I have just returned from Tanzania, where I dedicated 6 days to climbing Mount Kilimanjaro, the world’s highest free standing mountain. This was certainly no easy feat, however it has quickly propelled itself to one of the most exciting and challenging things that I have ever done.
Each year we send many motivated volunteers to Tanzania to work with children in and around Arusha, at the foot of the towering Mount Meru. Some of our volunteers take on the challenge of Mount Kilimanjaro, although sometimes the unknown challenge makes it daunting. The press coverage afforded to climbing the mountain after Chris Moyles and Cheryl Cole succeeded in 2012 has propelled more people to try the ascent, and it has risen on to many “bucket lists” over the years. Here’s my own experience of taking on Africa’s highest peak:
Preparation and training
The great thing about climbing Kilimanjaro is that you do not need to be super fit, super strong or crazily well toned. The most important thing is that you need a strong mental attitude and proper kit. If you do not usually do much exercise it is important to get used to the great outdoors and being active, so that you have confidence in your ability before you head off. The main limiting factor to summiting however is altitude sickness, for which we can do nothing.
There are several official routes up Mount Kilimanjaro. The most popular is the Marangu Route, which takes 5 days in total and has huts to sleep in. The second most popular is the Machame route, which takes 6 days in total and has campsites only. This route is harder than the Marangu Route as there is a lot more climbing to do, however success rates of reaching the top are a lot higher, because you acclimatise to the altitude a lot better.
Day 1: 1640m – 2850m
Day one begins at 1640m. You climb for just a few hours through tropical rainforest to reach an elevation of 2850m. I was surprised even at the start of the day how I couldn’t run around with as much energy as I normally would at sea level- I felt slightly breathless doing a simple jog. Your pace is slow however, and the guides encourage you always to go “pole, pole” (slow, slow). This means that you very rarely have cause to get out of breath (hallelujah!) and you can let your body acclimatise as well as possible.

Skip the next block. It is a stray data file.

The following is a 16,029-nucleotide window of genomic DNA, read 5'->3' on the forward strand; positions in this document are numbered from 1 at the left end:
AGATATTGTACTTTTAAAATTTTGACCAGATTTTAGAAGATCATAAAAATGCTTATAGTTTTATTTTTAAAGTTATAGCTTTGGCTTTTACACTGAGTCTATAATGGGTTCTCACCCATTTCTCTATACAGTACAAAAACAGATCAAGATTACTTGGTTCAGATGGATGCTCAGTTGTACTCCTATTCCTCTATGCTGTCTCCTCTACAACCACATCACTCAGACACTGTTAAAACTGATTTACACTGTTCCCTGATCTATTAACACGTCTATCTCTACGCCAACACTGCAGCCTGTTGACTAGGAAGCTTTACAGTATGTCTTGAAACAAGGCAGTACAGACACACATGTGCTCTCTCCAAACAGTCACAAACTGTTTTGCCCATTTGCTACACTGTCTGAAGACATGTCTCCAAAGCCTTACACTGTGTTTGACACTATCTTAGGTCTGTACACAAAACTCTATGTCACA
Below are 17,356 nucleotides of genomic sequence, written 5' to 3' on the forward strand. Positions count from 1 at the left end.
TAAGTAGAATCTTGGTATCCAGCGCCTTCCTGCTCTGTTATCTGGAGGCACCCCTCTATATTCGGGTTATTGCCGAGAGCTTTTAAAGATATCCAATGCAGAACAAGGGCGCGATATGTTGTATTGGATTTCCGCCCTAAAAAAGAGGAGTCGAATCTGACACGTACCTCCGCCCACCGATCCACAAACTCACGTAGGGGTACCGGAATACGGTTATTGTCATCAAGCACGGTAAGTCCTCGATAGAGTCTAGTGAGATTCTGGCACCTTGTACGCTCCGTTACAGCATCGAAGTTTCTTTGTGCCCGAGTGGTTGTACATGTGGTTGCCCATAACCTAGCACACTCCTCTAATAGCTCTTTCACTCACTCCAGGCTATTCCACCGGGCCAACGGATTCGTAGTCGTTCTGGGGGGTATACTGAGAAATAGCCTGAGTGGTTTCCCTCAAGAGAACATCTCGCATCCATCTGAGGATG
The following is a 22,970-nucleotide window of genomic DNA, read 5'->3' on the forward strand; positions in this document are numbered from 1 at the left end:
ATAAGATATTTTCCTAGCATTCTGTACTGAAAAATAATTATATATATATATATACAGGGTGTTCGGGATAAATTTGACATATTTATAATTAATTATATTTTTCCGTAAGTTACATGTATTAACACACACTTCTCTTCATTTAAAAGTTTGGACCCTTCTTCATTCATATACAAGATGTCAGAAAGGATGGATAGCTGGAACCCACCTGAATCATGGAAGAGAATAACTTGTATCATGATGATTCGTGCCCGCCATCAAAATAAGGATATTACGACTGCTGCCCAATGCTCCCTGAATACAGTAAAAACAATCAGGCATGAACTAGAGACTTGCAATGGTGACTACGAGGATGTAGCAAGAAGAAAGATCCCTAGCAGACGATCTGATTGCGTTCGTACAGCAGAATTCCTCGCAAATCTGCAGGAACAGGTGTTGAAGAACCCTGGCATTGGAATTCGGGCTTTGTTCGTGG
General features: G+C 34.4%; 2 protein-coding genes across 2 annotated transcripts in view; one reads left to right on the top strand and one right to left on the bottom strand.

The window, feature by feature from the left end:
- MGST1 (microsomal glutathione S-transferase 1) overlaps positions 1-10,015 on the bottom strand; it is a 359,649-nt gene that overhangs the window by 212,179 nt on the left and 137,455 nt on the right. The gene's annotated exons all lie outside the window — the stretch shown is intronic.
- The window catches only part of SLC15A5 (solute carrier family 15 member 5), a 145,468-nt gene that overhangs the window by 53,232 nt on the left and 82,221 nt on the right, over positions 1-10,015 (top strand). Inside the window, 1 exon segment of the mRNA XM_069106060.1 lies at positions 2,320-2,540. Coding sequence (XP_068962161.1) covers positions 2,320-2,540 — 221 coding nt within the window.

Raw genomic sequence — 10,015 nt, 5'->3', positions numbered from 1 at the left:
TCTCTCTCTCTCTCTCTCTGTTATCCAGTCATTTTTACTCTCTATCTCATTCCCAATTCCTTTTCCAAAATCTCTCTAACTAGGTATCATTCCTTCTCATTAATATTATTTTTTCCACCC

The climb was amazing, as you see beautiful flowers, the thick canopy of the rainforest and also lots of monkeys if you’re lucky. The campsite was situated just on the edge of the rainforest, and the delicious and hearty dinner was a great round off to the first day!
Day 2: 2850m – 3810m
We awoke feeling refreshed on the second day and set off for the 4 hour gentle climb to the next campsite. The terrain changed as the day went on, with the plants becoming shorter and less populous the higher we got. We were still wearing shorts and t-shirt throughout the climb, however on rests it was necessary to pop on a jumper. The terrain became pretty rocky, and although I have never been to the moon (!), the landscape seemed pretty lunar to me.
On arrival at the campsite we had a late hot lunch, and went for a short acclimatisation walk. This meant that we rose another few hundred metres only to come down again; this helps the body to cope with the reduced oxygen levels.
At the end of this day I had a slight headache, associated with the reduced oxygen in the air, however this went away with painkillers. After a great night’s sleep, I felt as right as rain once again.
Day 3: 3810m – 4630m – 3976m
Day 3 was a tough day! We climbed quite considerably in the morning, before dropping down again to a similar altitude of day 2. As painful as this might feel, climbing to a higher altitude and then dropping down again really increases chances of summiting Kilimanjaro. The terrain was even more lunar on this day, and I don’t really recall seeing any plant life. We climbed to a towering lava rock, formed many years ago when Mount Kilimanjaro was an active volcano. The rock formations were incredible, and you start to see the top of the mountain that you are aiming towards! The views are tremendous.
Day 4: 3976m – 4673m
It was amazing to wake up on day 4 and see the clouds far below our campsite. This was one of my favourite days as it involved scrambling up the Barranco Wall, a 300m rock face, before dropping down into a lush valley, and heading up again. It was certainly a tiring day, owith about 8 hours of walking. The altitude sickness kicked in at the end of the day, as did the nerves. Tonight we would be heading to the top! We headed to bed at around 8pm, to be awoken at 11pm for a hot drink and some grub. The ascent started at midnight.
Day 5: 4673m – 5895m
Very chilly night! To climb the mountain I wore thermal leggings, fleece trousers, thick walking trousers and ski trousers. On the top I wore a thermal vest, under armour, fleece jumper, fleece jacket and a ski jacket. I wore two pairs of gloves, a balaclava and a hat. I was definitely warm enough!
The climb is very eerie. It is pitch black, and you just see a trail of lights from the head torches winding their way up the mountain. Putting one foot in front of the other is all you can do for the next 6 – 7 hours of climbing. My headache slowly receded as I climbed, however I felt very weak. The sun rise casting light on our path dramatically increased morale, and I felt like I had a second wind. Reaching the summit at 06.45am was an amazing feeling, especially to see the clouds so far below. Seeing the glacier and the eerie lunar landscape was incredible too. Once we had “the picture” we made our scramble down- a further 4 hours of walking!
Day 6: 3068m – 1640m
A day of downhill walking! It took us about 3 hours to descend through the rainforest to the huts at the bottom. Here our support team, 11 people in total, broke into spontaneous song and dance to celebrate our achievement. It was the best possible end to an unforgettable 6 days.